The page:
Comradde PhysioProffe. The pseudonymous PhysioProffe is, as the name suggests, a physiology professor at a private medical school who blogs about politics, academia, food, booze and sports. Not necessarily in that order.

This is only the beginning. Over the next few months we will add many more blogs to the network, including Greta Christina’s brilliant blog, a new companion to the award winning Reasonable Doubts podcast and many others.

Many more blogs will be added — we’ve got a list. We haven’t asked for them, but I’ve also got people already asking to join up…we’ll see. We’re planning on controlled, sensible growth, so look forward to incremental improvements.

Paul Knoepfler has a blog

Hey, this is good news: Nature included a short opinion piece from a stem cell biologist on his experiences blogging, writing the Knoepfler Lab Stem Cell Blog — I’ll have to start following it. He has some good general advice for scientists starting to blog, although I have some reservations about the first bit.

Here are some tips for beginners. Start slowly; wait a day after writing and reread your draft before posting. Try to avoid discussing your own institution, and critique papers or theories in the field in a constructive manner. It is important that you include your own opinions, but do not use your blog to broadcast your opinions about issues that are unrelated to science.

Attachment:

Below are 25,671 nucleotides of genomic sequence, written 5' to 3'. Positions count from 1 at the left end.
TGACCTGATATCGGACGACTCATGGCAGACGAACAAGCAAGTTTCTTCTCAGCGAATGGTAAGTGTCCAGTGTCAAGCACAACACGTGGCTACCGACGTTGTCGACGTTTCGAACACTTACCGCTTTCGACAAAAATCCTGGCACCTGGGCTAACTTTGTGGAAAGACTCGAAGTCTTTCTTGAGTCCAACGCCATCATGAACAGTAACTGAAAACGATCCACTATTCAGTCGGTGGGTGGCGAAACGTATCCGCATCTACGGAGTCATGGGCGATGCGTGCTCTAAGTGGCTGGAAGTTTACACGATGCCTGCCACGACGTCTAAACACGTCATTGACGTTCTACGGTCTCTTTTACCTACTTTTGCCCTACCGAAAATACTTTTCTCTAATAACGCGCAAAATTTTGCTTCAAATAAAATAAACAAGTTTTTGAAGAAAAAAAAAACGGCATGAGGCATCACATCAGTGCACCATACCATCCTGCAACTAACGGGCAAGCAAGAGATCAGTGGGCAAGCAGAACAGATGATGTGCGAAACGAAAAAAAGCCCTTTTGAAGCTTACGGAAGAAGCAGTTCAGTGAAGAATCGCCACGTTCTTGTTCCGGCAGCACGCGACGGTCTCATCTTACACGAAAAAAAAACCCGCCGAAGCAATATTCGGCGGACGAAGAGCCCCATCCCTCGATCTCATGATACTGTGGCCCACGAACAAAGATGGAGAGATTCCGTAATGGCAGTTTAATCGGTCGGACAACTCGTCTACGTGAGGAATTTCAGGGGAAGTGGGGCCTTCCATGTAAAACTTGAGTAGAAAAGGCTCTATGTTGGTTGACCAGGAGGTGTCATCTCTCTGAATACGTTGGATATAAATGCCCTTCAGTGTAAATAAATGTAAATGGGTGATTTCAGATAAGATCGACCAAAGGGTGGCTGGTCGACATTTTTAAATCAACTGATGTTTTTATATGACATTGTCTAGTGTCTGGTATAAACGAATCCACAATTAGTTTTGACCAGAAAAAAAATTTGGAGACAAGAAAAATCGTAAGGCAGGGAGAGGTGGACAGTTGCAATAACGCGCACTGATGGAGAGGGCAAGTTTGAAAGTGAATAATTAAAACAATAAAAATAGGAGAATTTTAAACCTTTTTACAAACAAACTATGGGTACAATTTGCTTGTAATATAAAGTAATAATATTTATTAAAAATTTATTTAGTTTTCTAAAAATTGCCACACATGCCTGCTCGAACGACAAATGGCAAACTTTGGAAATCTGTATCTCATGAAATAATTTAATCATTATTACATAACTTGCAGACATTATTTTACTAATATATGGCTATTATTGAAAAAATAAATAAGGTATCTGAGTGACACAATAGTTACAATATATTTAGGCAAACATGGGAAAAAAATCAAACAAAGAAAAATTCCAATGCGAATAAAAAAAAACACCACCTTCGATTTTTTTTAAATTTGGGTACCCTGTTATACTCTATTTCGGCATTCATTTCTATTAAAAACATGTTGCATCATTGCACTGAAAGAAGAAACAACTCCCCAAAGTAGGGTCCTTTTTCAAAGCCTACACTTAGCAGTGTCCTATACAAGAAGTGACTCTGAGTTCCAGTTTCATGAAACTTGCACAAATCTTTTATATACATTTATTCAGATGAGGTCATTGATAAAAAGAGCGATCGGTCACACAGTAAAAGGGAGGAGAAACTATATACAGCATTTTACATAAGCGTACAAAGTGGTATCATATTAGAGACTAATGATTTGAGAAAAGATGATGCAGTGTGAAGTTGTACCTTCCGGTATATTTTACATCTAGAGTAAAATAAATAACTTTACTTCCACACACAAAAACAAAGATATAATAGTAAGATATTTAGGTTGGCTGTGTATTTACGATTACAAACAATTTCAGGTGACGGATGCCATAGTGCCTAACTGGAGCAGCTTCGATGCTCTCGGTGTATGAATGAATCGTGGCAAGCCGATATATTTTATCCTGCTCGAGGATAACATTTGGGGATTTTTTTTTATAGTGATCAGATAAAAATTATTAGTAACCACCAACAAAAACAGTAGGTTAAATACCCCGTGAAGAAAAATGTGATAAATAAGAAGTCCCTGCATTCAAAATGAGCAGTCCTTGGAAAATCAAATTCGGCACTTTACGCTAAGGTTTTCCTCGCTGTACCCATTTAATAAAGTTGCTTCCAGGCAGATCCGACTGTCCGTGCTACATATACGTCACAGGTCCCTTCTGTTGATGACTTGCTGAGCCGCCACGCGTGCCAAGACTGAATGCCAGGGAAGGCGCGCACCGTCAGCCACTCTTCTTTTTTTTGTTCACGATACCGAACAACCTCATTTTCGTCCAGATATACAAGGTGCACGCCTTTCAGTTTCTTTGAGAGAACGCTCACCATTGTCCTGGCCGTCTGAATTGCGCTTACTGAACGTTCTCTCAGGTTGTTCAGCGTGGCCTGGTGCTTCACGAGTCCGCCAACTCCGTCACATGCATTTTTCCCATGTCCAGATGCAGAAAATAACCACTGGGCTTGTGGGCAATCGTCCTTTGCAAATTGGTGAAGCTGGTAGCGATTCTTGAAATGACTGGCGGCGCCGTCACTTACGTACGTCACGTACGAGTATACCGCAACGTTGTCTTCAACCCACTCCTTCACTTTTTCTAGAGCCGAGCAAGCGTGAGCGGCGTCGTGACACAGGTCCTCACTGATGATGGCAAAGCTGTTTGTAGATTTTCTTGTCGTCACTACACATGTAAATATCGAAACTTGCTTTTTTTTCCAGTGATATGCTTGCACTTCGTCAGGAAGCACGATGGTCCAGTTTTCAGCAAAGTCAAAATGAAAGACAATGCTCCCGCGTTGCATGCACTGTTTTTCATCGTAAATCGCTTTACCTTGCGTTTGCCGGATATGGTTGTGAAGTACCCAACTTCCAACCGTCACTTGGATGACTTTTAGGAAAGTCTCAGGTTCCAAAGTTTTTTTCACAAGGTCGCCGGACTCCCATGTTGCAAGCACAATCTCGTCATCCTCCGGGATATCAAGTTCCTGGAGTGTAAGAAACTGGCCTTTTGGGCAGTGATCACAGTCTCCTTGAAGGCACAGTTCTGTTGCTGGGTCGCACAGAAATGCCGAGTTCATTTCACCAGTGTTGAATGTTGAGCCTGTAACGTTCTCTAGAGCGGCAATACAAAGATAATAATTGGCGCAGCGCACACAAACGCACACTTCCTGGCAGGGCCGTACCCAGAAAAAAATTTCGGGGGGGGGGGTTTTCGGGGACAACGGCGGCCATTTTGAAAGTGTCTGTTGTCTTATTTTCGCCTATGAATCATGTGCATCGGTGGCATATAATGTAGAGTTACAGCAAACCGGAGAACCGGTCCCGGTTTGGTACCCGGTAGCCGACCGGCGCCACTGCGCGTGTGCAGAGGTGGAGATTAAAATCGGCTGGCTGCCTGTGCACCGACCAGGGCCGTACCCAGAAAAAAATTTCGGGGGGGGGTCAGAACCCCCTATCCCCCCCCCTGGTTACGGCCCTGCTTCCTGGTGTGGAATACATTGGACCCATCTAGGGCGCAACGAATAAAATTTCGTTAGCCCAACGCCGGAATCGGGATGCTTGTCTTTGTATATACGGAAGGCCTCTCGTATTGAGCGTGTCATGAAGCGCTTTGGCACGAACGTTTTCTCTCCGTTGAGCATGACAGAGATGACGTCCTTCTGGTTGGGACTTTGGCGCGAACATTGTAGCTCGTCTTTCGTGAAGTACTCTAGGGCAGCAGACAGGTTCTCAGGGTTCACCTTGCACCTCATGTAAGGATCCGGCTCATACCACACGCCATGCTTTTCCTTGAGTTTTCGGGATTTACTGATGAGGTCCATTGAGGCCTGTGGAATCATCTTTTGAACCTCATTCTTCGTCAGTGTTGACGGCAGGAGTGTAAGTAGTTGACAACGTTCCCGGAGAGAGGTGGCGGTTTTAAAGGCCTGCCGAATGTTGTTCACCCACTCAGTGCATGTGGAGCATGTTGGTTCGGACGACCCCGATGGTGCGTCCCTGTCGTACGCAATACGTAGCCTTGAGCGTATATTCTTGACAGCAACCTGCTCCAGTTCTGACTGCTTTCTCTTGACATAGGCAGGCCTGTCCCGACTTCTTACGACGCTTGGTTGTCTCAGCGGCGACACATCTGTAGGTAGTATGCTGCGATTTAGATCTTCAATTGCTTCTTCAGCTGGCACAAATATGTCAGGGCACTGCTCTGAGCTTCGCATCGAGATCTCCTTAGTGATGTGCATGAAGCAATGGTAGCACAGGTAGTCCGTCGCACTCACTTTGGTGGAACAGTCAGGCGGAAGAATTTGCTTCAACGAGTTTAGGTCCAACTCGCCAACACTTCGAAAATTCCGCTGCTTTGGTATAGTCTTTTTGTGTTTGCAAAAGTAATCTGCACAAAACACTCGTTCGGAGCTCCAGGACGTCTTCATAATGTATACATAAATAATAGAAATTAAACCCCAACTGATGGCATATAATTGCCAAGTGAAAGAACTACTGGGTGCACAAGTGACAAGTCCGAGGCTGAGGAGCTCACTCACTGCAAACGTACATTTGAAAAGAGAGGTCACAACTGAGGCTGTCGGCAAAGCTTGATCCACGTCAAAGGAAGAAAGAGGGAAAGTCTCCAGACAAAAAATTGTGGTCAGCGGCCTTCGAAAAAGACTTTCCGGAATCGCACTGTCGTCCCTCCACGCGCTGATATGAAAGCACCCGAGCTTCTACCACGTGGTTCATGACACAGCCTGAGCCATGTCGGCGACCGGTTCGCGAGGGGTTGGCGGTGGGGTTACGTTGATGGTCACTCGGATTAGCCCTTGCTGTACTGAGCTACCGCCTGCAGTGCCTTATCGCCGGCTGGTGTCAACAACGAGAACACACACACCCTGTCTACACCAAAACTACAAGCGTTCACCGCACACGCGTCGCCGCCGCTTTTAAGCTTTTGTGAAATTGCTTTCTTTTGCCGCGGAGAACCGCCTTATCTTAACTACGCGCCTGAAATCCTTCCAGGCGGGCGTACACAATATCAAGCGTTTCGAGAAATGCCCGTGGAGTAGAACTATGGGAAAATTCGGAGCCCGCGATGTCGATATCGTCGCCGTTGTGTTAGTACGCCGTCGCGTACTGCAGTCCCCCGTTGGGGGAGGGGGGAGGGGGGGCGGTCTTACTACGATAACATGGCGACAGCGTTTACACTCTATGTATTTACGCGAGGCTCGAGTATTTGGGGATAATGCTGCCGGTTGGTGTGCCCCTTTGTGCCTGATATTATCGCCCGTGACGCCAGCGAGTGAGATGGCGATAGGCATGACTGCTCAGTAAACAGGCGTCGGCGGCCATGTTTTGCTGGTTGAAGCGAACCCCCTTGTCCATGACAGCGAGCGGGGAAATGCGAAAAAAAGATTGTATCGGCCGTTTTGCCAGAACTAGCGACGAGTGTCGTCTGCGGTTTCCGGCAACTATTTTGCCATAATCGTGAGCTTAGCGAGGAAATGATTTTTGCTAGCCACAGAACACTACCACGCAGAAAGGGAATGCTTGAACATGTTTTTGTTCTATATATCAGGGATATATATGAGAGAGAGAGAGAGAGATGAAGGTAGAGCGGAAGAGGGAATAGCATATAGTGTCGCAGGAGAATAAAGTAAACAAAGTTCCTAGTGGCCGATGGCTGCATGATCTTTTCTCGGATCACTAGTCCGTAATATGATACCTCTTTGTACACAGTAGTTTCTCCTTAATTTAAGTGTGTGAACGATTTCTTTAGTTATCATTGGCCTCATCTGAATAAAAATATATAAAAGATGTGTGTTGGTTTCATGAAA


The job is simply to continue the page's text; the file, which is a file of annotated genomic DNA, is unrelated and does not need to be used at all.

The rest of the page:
Update your blog regularly, because readers will not visit blogs that they perceive as boring or ‘old news’. Read and comment on other blogs, which will lead people to yours. Get a Twitter account to promote it and dabble with search-engine optimization. And do tell your colleagues about your blog.

Savvy scientists must increasingly engage with blogs and social media. A new generation of young researchers has grown up with an ever-present Internet. Publishers have been quicker than academics to react to this new world, but scientists must catch up. Even if you choose not to blog, you can certainly expect that your papers and ideas will increasingly be blogged about. So there it is — blog or be blogged.

I have to disagree with the suggestion that you avoid discussing anything but the science (obviously!) If you want to engage readers, you’ve got to go beyond the narrow domain of your field — you don’t have to embrace controversy, like some of us do, but blogs are a personal medium, and if you aren’t expressing yourself freely you’re not going to get a wide readership.